Wrapped around your wrist, speaking volumes about your fine taste in fashion, diamond watches have always added a touch of finesse to your styling no matter whether you are dressed for formal or casual occasions.
Design visualization is at the heart of Morgan Motor Company’s development process C harles Morgan of legendary British car manufacturer, Morgan Motor Company, says his favorite Morgan car is the one that hasn’t been built yet. And he sees a lot of these. With Autodesk software running on HP Z Workstations with NVIDIA Quadro and Tesla GPUs, Morgan’s design department produces stunning visualizations of multiple new car designs before they are even built. “In the same amount of time it previously would have taken us to create one visual, we’re able to make many much higher quality visuals and do several different proposals,” says Jon Wells, senior designer, Morgan Motor Company, who uses NVIDIA iray, the GPU-accelerated renderer in 3ds Max Design, to produce photorealistic renderings. “When we’re doing iray renderings, we can render some fantastically beautiful outcomes almost in real-time,” he explains. “As we turn the model, we can capture a shot of what that would look like rendered up. We can spin it again and see that again in a different guise.” Wells heads up a team of designers who together with the engineering team present new formal design reviews to Morgan’s directors and shareholders. Doing this in an interactive 3D environment inside Autodesk Showcase pays big dividends. “We’re all putting across our ideas and we have to do this concisely and accurately. The best piece of equipment we have in our arsenal to do this is the new Z1 Workstation from HP,” he says. “When paired with a NVIDIA Quadro graphics card, we’re able to show ideas in great speed and accuracy, spin around 3D models on a very high definition, high-resolution screen. The people can really fully get to understand what it is that we’ve been working on. “Everyone gathers around and we pitch and we talk and we present our ideas. And everyone leaves, I believe, with a great understanding of what the final project’s going to look like, even though they’ve not spent any of their money yet.” www.morgan-motor.co.uk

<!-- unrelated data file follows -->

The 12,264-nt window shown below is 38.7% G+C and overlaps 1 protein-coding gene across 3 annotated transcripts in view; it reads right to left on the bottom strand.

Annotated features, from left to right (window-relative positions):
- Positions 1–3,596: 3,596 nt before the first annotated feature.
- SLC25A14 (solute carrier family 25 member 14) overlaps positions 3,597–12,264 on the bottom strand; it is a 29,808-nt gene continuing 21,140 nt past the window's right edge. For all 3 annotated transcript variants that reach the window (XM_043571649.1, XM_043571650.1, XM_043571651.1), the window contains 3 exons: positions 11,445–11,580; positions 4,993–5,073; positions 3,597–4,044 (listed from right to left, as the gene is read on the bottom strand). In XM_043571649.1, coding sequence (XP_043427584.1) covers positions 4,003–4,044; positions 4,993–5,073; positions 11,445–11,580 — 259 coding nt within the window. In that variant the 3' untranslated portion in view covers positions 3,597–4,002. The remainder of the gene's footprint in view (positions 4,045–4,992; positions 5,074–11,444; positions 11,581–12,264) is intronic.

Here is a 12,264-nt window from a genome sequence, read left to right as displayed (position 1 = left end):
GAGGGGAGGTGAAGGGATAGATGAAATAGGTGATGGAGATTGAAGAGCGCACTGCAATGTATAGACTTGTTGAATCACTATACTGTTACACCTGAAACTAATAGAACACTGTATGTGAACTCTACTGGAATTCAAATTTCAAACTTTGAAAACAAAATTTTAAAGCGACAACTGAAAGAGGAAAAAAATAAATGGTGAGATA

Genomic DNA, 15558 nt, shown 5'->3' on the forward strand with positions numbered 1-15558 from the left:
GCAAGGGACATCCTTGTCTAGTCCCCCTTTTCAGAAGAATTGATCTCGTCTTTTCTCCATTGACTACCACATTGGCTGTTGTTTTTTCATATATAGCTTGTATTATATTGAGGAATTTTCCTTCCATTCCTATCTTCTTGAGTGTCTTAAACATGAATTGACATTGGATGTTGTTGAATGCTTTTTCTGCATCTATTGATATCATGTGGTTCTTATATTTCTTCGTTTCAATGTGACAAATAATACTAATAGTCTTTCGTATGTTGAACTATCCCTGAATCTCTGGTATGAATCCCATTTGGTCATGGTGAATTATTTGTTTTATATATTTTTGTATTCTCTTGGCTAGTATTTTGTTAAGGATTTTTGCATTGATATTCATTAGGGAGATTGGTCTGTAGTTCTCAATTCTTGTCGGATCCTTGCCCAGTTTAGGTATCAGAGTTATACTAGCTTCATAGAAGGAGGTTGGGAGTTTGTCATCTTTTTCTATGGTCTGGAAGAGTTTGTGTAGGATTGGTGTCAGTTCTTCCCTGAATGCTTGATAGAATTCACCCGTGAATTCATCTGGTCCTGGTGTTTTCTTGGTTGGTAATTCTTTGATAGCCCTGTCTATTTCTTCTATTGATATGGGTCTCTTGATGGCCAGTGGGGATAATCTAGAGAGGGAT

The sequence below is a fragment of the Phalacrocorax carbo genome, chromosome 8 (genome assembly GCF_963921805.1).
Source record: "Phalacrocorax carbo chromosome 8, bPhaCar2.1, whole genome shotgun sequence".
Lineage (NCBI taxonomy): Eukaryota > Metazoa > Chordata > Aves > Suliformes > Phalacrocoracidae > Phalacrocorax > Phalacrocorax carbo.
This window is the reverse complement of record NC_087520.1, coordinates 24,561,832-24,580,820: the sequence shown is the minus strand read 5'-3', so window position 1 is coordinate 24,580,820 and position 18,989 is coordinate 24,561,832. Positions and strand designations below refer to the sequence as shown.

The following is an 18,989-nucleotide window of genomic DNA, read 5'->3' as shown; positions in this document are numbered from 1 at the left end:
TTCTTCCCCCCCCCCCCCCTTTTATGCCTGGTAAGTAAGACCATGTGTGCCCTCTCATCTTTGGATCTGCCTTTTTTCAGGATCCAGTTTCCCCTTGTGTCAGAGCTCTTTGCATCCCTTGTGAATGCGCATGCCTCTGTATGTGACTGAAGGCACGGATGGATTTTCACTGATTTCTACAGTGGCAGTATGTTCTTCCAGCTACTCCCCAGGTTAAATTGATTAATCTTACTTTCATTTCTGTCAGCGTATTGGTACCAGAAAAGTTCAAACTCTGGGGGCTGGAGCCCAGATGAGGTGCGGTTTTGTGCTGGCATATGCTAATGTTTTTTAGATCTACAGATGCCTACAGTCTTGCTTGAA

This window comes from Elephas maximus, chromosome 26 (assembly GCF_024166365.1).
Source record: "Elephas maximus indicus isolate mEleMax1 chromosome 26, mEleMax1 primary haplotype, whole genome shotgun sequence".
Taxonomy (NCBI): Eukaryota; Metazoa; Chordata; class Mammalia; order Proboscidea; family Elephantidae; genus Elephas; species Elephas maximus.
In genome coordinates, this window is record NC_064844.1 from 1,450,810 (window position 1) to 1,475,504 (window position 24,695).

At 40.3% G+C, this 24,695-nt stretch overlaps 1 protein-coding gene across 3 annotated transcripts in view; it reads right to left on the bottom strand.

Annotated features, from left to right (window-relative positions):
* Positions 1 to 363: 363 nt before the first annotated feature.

In recent years, tourism has been increasingly recognised for its economic potential to contribute to the reduction of poverty in developing countries. Its geographical expansion and labour intensive nature support a spread of employment and can be particularly relevant in remote and rural areas, where live three quarters of the two billion people under extreme poverty conditions. Statistics show that tourism in LDCs is still limited: 2.6% of the world market share in terms of international tourist arrivals (ITAs) and of international tourism receipts (ITRs). However, the growth in ITAs has been faster in LDCs than in the developing countries as a whole: 42.5% in the former and 30.8% in the latter between 2001 and 2005 (15.8% for the world). Also in terms of ITRs: 50.3% growth in LDCs and 40.6% in the developing world between 2001 and 2004 (33.2% for the world). There are several reasons that make tourism an especially suitable economic development sector for LDCs1: 1. Tourism is consumed at the point of production; the tourist has to go to the destination and spend his/her money there, opening an opportunity for local businesses of all sorts, and allowing local communities to benefit through the informal economy, by selling goods and services directly to visitors; 2. Most LDCs have a comparative advantage in tourism over developed countries. They have assets of enormous value to the tourism industry - culture, art, music, natural landscapes, wildlife and climate, including World Heritage Sites. Visits by tourists to such sites can generate employment and income for communities as well as helping in the conservation of cultural and natural assets; 3. Tourism is a more diverse industry than many others. It has the potential to support other economic activities, both through providing flexible, part time jobs that can complement other livelihood options, and through creating income throughout a complex supply chain of goods and services;
For Spouse Deployed o Write separate letters to your children periodically o Share as much information as you can about your daily life and work For Spouse at Home For Spouse at Home o Ignore rumors and try to wait patiently for official date, time, and location information for your partner’s return o Participate in any preparation for reunion activities that might be available o Maintain the healthy self-care practices you established before the departure; try to eat and sleep sensibly o Participate in a support group, whether formal or informal; do not become isolated o Help your children express their feelings and stay in touch with their absent parent